Q: Why is my electric bill so high?

Many members have recently reached out to GVEA due to high electric bills. Here are a few things to consider:

  • The January invoice …
    • was longer than normal at 34 days.
      • Typically, the billing cycle is closer to 28 days.
    • may have reflected higher electric consumption due to activities over the holidays.
      • Electrical decorations is an obvious electric draw.
      • Did you have guests over? More people = more energy consumed (showers, lights, cooking, laundry, etc.).
      • New appliances … were new items added to the home (hot tub, flat screen TV, electric devices that need to be recharged)?
      • If you got a new TV (or refrigerator), what did you do with the old one? If it’s still in the home, but relocated to a bedroom (or garage), it’s still using power.
  • The February invoice …
    • showed the impact of the extreme cold snap.
      • Most furnaces were nearly running continuously.
      • Many people had their vehicles plugged in continuously.
      • Did you run a small heater to take the chill off a room?
      • Were you worried about pipes freezing, so you plugged in heat tape?
  • The March invoice …
    • Each quarter, the Fuel & Purchased Power (F&PP) rate is recalculated and approved by the Regulatory Commission of Alaska (RCA). The latest calculation, effective March 1, 2017, has the rate increasing 2.6 cents per kWh (from 8.257¢ to 10.857¢). This represents a 31.48% increase from the last quarter’s rate and will increase the average monthly 600-kWh residential bill by $15.60. Drivers for the recent F&PP increase include:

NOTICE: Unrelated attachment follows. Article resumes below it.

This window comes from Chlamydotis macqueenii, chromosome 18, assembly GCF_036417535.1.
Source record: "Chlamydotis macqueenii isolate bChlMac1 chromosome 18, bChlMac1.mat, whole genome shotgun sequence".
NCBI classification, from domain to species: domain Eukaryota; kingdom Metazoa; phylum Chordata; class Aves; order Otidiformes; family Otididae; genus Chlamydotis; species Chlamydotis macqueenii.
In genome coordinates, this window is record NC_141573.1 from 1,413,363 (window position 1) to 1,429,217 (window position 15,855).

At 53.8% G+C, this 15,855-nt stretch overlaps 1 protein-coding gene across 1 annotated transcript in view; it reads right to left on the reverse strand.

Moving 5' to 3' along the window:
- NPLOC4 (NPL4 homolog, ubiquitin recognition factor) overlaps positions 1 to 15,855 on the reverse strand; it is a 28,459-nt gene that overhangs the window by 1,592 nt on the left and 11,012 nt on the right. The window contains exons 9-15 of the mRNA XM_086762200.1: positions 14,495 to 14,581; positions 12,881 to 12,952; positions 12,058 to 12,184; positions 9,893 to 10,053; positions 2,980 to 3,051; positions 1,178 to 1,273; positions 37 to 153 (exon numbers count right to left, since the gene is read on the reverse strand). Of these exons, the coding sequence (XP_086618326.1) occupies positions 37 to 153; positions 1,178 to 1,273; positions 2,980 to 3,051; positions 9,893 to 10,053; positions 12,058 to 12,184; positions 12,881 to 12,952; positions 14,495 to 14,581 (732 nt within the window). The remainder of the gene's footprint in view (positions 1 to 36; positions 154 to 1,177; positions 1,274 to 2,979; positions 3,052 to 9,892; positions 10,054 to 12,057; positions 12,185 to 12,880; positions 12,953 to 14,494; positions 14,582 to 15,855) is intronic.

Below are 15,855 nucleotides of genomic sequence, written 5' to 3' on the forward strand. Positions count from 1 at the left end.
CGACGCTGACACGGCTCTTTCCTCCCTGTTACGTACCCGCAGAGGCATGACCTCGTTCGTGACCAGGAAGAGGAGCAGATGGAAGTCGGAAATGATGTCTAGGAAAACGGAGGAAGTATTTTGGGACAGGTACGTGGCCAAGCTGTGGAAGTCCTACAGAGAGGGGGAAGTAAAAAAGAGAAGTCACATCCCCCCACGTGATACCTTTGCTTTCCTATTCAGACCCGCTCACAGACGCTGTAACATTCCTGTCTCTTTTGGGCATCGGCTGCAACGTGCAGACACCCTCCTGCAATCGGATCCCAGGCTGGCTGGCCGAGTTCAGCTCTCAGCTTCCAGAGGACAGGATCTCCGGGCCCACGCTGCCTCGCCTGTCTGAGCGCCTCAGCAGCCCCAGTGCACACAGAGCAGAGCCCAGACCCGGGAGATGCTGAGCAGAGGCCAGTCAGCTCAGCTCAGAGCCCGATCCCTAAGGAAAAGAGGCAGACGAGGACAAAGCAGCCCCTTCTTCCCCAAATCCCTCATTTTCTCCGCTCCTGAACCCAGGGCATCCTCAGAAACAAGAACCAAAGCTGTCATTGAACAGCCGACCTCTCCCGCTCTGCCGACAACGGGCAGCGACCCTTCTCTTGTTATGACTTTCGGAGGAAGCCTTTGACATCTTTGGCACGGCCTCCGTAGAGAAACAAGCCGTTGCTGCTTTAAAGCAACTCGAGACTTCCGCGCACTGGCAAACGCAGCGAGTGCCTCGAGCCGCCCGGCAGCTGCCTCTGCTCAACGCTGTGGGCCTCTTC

• Less power available for purchase from the South-central utilities.
      • Less power available for purchase from Aurora Energy.
      • Unexpected maintenance required on GVEA’s base-load units (Healy #1 and NPEP).
      • The demand for fuel at GVEA’s North Pole Plant exceeded fuel production from Petro Star Inc.’s refinery; therefore, a more expensive fuel needed to be trucked to North Pole from Valdez.
      • Eva Creek Wind Farm generated less due to icing conditions.
    • These factors resulted in GVEA utilizing our more-expensive generating units and burning more fuel than expected. As a result, the pass-through F&PP rate for December through February was under collected and a true up was needed.

Keep in mind that the variables that make up a individual electric bill are truly endless. Therefore, GVEA strongly recommends members signup for a Home$ense audit to learn about electric consumption within their own residences. Alternatively, you can visit our website to learn more on your own. Here are two web pages that you may find helpful:

  1. Why is my bill so high?  (Common reasons a bill may increase.)
  2. You have the power to use less.  (20 tips on how to consume less power.)

To help with fluctuations, GVEA offers two budget billing options, which allow members to take control of their monthly bills:

  1. Rolling Average Billing
  2. Levelized Budget Billing

Call Member Services at 907-452-1151 or email ms@gvea.com for more information or to sign up.

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